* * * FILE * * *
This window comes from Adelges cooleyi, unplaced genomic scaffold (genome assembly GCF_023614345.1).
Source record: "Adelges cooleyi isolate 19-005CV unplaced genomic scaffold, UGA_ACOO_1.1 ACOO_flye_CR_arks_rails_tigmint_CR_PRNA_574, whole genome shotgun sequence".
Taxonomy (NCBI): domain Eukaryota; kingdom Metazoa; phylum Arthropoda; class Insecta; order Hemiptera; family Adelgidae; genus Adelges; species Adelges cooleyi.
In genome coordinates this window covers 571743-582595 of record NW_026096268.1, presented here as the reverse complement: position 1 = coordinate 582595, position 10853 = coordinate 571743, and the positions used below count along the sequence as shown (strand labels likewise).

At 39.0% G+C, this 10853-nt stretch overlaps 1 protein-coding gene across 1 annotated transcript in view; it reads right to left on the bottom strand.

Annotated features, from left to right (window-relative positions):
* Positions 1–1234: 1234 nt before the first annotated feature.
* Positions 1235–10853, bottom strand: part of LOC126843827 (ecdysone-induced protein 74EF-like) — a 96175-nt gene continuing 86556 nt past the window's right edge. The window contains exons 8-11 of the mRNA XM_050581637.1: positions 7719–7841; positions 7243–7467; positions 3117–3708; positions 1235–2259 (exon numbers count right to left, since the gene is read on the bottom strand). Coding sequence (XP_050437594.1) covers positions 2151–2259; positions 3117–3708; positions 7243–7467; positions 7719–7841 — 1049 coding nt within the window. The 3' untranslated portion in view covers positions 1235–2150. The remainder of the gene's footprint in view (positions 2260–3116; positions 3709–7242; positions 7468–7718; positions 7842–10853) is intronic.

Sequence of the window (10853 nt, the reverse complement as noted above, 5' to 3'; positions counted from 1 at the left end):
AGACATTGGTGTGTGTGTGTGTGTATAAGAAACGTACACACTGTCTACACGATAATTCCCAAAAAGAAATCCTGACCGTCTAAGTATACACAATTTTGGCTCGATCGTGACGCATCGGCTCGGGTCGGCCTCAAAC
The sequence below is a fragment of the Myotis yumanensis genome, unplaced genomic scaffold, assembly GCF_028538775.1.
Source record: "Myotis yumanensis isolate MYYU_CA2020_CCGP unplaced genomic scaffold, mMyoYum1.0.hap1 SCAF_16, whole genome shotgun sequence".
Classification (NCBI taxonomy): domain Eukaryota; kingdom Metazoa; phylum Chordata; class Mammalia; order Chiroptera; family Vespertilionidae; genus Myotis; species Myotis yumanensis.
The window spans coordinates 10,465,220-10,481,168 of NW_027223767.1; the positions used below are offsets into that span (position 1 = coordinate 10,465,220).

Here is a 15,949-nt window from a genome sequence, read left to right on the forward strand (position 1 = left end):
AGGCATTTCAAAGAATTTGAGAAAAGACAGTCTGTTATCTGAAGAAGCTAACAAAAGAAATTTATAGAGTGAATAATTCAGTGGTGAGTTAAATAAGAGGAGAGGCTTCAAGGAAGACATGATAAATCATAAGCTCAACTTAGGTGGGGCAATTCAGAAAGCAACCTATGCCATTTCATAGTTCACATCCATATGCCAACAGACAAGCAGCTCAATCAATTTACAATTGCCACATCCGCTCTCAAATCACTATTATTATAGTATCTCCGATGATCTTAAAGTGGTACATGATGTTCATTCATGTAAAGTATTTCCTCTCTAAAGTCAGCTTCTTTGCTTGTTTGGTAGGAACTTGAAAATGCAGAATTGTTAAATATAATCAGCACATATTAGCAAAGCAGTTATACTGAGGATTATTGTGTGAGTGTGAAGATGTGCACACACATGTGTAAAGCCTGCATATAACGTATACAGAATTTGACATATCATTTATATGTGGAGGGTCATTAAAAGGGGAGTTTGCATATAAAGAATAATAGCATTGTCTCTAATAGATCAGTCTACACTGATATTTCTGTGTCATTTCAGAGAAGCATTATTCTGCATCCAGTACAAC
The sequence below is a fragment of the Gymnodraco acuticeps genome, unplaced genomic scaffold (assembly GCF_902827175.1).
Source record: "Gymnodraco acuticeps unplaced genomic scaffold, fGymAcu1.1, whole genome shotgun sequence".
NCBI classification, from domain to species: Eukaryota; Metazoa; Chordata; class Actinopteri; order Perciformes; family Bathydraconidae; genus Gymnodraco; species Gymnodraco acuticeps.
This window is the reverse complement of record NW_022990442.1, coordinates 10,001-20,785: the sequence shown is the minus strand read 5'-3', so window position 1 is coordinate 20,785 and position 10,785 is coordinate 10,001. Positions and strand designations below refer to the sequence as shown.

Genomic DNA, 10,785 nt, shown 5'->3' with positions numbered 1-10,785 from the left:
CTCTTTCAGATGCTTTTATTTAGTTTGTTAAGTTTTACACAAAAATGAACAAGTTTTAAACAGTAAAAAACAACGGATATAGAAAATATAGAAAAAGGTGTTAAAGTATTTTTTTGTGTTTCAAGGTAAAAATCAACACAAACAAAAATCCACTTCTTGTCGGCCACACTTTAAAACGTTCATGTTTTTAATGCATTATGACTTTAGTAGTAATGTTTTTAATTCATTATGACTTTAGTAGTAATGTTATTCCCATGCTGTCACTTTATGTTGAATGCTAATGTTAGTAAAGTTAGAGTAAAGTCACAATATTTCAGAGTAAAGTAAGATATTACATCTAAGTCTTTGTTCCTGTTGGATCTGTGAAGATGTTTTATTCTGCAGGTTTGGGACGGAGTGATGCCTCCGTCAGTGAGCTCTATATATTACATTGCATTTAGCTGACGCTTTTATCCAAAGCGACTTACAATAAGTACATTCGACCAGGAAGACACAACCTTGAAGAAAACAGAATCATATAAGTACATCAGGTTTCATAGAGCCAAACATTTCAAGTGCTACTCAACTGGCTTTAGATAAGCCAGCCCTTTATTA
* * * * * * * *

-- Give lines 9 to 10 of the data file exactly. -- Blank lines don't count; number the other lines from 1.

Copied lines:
Sequence of the window (10853 nt, the reverse complement as noted above, 5' to 3'; positions counted from 1 at the left end):
AGACATTGGTGTGTGTGTGTGTGTATAAGAAACGTACACACTGTCTACACGATAATTCCCAAAAAGAAATCCTGACCGTCTAAGTATACACAATTTTGGCTCGATCGTGACGCATCGGCTCGGGTCGGCCTCAAAC